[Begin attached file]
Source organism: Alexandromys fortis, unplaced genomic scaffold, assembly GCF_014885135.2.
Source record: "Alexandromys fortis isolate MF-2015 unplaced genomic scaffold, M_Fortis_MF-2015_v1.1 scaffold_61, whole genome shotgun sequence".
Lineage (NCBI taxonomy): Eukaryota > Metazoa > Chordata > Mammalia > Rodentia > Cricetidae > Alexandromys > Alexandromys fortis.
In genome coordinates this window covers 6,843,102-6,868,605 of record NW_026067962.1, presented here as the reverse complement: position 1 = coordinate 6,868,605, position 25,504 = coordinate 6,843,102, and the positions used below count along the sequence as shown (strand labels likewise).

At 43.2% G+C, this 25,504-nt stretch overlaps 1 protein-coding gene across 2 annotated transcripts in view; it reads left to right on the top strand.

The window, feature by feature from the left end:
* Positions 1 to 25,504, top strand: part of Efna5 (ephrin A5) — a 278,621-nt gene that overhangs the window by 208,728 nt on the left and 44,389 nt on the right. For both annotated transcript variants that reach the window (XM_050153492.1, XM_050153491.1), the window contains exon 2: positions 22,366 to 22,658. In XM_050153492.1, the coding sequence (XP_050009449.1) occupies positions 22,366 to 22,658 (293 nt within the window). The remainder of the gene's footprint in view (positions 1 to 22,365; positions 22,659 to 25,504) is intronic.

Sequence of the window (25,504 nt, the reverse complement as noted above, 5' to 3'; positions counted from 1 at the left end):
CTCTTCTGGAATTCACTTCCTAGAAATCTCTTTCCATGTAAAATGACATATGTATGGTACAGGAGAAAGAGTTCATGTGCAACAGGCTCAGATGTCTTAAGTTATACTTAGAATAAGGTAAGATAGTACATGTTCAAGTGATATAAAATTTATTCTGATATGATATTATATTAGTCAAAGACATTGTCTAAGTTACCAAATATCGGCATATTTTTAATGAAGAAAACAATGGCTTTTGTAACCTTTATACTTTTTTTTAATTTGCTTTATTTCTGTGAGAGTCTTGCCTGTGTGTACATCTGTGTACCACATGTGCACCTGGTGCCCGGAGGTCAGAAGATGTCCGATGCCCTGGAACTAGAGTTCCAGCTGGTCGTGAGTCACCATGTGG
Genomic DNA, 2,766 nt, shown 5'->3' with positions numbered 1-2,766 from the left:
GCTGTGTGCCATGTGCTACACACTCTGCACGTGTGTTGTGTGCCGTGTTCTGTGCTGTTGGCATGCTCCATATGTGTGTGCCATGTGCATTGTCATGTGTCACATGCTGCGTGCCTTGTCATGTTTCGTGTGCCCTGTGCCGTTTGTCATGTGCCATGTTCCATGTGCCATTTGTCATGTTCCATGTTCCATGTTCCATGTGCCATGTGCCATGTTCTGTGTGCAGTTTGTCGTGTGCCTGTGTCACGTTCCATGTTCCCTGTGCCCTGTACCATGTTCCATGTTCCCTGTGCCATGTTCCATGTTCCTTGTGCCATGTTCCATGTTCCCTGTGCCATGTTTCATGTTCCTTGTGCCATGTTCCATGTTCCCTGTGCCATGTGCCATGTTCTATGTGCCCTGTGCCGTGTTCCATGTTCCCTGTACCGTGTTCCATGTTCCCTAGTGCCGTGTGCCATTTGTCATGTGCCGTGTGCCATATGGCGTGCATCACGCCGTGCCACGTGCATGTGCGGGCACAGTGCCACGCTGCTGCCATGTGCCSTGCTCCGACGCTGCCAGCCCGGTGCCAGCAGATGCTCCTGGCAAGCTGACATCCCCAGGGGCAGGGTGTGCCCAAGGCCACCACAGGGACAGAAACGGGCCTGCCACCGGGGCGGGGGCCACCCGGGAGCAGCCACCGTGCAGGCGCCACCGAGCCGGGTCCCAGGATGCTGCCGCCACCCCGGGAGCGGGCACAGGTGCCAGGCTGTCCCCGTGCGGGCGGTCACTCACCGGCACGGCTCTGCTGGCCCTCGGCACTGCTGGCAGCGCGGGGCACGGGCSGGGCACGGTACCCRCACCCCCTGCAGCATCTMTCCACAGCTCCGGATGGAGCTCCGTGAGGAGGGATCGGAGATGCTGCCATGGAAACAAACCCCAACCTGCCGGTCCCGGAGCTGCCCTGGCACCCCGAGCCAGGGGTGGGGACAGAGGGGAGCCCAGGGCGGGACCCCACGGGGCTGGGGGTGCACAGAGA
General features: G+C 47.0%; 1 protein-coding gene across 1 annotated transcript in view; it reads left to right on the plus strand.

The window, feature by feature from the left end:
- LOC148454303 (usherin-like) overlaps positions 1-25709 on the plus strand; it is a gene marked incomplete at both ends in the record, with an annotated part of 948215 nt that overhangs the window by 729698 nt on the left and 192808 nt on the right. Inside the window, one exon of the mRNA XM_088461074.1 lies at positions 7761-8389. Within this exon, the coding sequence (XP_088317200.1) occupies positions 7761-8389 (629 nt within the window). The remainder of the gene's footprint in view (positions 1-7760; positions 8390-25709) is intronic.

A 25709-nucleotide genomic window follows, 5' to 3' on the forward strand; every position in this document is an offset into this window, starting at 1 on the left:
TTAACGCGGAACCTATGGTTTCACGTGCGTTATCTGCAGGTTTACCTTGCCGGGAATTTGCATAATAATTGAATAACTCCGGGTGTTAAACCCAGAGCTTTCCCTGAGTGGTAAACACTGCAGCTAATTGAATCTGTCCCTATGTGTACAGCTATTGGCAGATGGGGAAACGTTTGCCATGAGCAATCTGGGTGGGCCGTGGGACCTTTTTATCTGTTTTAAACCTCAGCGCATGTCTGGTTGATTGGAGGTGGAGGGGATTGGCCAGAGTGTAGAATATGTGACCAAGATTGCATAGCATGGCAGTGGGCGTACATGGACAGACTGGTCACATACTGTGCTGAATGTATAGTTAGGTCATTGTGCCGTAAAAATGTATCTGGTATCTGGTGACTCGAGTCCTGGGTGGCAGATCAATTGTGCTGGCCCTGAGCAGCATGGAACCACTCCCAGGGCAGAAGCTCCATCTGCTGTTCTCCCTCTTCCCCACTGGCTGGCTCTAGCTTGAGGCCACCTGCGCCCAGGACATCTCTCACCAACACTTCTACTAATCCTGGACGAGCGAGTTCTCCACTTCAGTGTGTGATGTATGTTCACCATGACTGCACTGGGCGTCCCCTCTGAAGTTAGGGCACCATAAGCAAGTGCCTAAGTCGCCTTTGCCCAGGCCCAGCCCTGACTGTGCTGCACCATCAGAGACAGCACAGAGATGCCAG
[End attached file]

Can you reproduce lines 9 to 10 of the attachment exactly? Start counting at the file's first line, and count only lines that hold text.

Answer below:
CTCTTCTGGAATTCACTTCCTAGAAATCTCTTTCCATGTAAAATGACATATGTATGGTACAGGAGAAAGAGTTCATGTGCAACAGGCTCAGATGTCTTAAGTTATACTTAGAATAAGGTAAGATAGTACATGTTCAAGTGATATAAAATTTATTCTGATATGATATTATATTAGTCAAAGACATTGTCTAAGTTACCAAATATCGGCATATTTTTAATGAAGAAAACAATGGCTTTTGTAACCTTTATACTTTTTTTTAATTTGCTTTATTTCTGTGAGAGTCTTGCCTGTGTGTACATCTGTGTACCACATGTGCACCTGGTGCCCGGAGGTCAGAAGATGTCCGATGCCCTGGAACTAGAGTTCCAGCTGGTCGTGAGTCACCATGTGG
Genomic DNA, 2,766 nt, shown 5'->3' with positions numbered 1-2,766 from the left: